Amy Apfel Kass, 75

Amy Apfel Kass died Wednesday, August 19, 2015 at home in Washington, D.C. She was a teacher at The College of the University of Chicago.

Born Amy Judith Apfel in 1940, Kass grew up in New York City, where she graduated from the High School of Music and Art. She was educated in the College of the University of Chicago, and then earned a Master’s Degree at Brandeis University and a Ph.D. in the history of education at The John Hopkins University. She began teaching at Lincoln-Sudbury Regional High School in Sudbury, Mass., and later at St. Johns College in Annapolis, M.d., but her vocation was fulfilled during 34 years teaching at the College of University of Chicago. There, through her intimate seminars, she brought to life great works of Western Civilization and opened the hearts and broadened the minds of hundreds of undergraduates. Through her searching questions, freely yet tenaciously pursued, students were invited to think deeply not only about the works of Homer and Shakespeare, George Eliot and Tolstoy, Tocqueville and Melville, but also about themselves, our common humanity, and the path they might chart toward living a good life.

Generations of her students benefited from her deep interest in who they were and who they might become. Treating them as better than they knew themselves to be, she enabled them to raise their sights and to aspire to meet her expectations of them. Her practice of educating for thoughtfulness is institutionalized at the College of Chicago in the ongoing Human Being and Citizen common core course, which she co-founded (with her husband and colleague, Leon Kass) and led for three decades, and in the Fundamentals: Issues and Texts Bachelor’s Program, in which she was a most influential teacher and advisor.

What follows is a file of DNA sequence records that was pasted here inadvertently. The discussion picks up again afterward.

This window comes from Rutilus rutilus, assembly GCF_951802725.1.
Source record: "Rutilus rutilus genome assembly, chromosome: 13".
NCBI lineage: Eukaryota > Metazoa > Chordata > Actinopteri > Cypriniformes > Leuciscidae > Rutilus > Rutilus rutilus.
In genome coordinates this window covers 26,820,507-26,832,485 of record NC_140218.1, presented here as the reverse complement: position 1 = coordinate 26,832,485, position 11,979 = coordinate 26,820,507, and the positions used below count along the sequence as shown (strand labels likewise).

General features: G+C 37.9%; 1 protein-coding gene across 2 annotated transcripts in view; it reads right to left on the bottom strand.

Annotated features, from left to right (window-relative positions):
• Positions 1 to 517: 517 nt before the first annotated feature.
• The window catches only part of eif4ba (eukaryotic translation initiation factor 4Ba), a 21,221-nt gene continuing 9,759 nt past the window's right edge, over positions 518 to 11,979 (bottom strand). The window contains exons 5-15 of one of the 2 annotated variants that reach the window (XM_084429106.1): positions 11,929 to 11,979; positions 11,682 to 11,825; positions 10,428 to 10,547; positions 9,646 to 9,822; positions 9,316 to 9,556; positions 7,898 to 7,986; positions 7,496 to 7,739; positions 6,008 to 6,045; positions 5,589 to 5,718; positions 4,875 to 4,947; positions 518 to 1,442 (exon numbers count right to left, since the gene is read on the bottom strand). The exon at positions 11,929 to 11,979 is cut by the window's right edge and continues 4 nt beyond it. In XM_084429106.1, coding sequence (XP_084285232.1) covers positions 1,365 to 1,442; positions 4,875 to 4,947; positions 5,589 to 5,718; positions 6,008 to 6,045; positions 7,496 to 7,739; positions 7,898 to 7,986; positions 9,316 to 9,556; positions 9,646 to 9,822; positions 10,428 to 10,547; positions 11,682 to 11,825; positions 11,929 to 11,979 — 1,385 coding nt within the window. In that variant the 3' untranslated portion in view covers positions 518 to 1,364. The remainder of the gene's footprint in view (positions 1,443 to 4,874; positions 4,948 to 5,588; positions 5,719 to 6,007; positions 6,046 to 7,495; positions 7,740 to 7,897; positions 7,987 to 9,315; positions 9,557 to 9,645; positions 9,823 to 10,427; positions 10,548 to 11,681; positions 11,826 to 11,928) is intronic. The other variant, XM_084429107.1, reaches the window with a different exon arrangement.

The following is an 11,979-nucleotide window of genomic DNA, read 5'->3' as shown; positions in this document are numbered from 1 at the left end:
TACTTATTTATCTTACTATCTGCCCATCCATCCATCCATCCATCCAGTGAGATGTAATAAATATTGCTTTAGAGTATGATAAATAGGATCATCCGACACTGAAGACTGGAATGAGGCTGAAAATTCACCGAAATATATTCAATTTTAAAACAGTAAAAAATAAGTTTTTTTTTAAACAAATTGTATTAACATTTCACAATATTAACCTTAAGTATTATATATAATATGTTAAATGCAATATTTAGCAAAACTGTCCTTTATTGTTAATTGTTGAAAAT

In addition to her teaching, Kass served on the National Council on the Humanities for the National Endowment for the Humanities, as a consultant to the Corporation for Public Broadcasting and the Corporation for National and Community Service, and most recently as a Senior Fellow at the Hudson Institute. She founded the “Tocqueville Seminars on Civic Leadership” and nationwide “Dialogues on Civic Anthropology”, authored numerous articles, and edited anthologies on American philanthropy. With her husband, she produced two or more anthologies, one on courting and marrying (Wing to Wing, Oar to Oar), and one on American national identity and civic detachment (What So Proudly We Hail: The American Soul in Story, Speech, and Song), as well as a series of e-books on The American Calendar, one for each of ten national holidays.

Kass is survived by her husband of 54 years, Leon R. Kass; her children, Sarah Kass (of Jerusalem) and Miriam R. Kass and her husband, Robert Hochman (of Chicago); her granddaughters, Polly, Hannah, Naomi and Abigail; her siblings, Dr. Roberta J. Apfel, Dr. Franklin J. Apfel and David J. Apfel and hundreds of family members, friends and former students.

Funeral services were held at noon on Friday, Aug. 21 at Ohev Shalom – The National Synagogue, 1600 Jonquil St., NW, Washington D.C. Interment was held at 2 p.m. on Sunday, Aug. 23 at Oak Woods Cemetery, 1035 E. 67th St., Chicago, Ill. Contributions in her memory may be made to the Leon and Amy Kass Odyssey Scholarship Fund at the University of Chicago. Arrangements entrusted to TORCHINSKY HEBREW FUNERAL HOME, Washington, D.C. 202-541-1001 or 1-800-500-5401 (endorsed by The Rabbinical Council of Greater Washington).